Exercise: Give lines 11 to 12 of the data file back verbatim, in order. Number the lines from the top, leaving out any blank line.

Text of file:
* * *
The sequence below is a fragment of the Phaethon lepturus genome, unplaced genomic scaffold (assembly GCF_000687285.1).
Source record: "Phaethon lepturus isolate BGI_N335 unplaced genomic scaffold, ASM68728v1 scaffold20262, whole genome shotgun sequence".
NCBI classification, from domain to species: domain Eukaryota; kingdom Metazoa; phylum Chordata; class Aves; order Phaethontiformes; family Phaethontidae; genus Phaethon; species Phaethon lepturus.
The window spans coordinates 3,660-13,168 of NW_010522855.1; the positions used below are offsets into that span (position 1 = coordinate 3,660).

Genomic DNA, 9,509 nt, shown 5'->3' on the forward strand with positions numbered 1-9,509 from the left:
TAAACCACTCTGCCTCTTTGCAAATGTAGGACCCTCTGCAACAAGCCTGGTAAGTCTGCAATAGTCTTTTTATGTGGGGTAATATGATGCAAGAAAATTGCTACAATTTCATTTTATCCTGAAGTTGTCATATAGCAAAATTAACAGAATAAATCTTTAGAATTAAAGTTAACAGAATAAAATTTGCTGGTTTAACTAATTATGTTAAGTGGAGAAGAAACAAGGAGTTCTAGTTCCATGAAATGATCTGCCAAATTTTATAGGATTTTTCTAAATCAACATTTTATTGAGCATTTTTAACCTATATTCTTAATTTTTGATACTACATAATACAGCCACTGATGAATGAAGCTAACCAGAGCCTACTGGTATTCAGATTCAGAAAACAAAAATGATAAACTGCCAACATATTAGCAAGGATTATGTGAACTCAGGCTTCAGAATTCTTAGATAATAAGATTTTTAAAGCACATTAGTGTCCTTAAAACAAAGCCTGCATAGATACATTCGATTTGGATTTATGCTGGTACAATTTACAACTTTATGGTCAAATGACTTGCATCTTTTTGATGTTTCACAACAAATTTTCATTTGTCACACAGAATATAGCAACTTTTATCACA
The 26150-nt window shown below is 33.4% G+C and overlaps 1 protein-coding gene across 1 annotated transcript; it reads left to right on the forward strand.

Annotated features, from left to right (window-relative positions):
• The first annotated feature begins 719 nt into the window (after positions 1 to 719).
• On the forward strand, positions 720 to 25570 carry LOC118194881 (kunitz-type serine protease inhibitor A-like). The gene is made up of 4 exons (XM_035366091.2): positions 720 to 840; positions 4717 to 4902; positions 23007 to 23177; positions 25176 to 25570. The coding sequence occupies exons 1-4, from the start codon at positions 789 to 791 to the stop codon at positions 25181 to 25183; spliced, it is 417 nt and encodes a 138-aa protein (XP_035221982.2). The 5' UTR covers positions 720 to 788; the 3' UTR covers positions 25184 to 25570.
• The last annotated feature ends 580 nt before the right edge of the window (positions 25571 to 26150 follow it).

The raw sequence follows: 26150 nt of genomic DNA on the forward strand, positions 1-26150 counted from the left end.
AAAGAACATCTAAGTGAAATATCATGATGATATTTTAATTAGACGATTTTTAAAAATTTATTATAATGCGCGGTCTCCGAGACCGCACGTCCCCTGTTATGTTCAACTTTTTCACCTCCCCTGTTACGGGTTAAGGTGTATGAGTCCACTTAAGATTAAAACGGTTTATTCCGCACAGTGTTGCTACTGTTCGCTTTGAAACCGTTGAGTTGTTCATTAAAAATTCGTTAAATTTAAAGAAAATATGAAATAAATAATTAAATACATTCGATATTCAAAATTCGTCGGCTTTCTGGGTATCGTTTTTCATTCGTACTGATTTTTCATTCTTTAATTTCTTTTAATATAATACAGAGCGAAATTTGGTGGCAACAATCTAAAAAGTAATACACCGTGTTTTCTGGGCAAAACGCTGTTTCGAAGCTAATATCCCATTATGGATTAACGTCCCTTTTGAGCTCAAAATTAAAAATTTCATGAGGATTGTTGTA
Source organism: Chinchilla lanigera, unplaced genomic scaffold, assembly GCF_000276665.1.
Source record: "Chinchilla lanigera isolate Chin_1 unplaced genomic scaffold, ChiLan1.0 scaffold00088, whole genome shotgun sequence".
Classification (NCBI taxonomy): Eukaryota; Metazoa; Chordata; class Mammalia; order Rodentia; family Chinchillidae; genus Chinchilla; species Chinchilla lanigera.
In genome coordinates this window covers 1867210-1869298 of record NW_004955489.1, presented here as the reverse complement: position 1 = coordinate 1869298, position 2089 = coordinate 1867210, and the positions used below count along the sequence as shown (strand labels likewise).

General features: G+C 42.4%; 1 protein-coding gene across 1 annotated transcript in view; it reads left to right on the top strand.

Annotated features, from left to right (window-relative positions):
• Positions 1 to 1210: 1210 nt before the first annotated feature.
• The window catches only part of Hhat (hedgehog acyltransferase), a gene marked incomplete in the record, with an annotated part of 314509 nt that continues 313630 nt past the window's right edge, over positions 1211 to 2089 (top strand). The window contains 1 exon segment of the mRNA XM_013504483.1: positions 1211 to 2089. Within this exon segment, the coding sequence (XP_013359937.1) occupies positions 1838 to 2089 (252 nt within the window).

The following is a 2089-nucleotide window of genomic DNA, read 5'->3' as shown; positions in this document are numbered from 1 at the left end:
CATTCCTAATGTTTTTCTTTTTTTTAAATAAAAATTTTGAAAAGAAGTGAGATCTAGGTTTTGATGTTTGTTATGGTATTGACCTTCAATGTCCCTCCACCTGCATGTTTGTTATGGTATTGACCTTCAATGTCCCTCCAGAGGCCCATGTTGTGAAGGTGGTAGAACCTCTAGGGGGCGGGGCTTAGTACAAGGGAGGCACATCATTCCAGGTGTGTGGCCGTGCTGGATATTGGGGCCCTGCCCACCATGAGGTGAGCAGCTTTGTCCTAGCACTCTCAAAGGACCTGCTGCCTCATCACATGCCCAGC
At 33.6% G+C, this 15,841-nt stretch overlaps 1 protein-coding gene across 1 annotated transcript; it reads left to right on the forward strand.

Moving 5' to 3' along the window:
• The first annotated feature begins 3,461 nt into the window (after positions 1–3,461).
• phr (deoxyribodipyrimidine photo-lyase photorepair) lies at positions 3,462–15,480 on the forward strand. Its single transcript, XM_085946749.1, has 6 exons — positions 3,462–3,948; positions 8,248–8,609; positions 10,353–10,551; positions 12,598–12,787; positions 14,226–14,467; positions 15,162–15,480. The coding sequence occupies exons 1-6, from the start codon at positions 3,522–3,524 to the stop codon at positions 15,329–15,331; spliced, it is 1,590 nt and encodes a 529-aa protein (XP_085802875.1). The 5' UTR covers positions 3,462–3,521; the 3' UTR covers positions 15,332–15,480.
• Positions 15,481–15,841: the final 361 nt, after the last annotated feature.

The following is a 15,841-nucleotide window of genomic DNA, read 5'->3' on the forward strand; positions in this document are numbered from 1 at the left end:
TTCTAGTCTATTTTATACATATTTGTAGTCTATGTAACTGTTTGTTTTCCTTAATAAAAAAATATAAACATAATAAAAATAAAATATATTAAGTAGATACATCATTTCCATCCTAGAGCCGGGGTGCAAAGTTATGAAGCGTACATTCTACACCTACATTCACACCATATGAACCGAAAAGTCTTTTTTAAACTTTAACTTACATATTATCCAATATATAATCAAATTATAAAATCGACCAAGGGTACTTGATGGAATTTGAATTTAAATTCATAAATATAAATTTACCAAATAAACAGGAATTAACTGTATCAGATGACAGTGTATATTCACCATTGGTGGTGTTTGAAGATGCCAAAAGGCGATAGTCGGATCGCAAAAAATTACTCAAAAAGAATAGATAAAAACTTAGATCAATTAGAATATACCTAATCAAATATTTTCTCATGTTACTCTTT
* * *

• The last annotated feature ends 580 nt before the right edge of the window (positions 25571 to 26150 follow it).

The raw sequence follows: 26150 nt of genomic DNA on the forward strand, positions 1-26150 counted from the left end.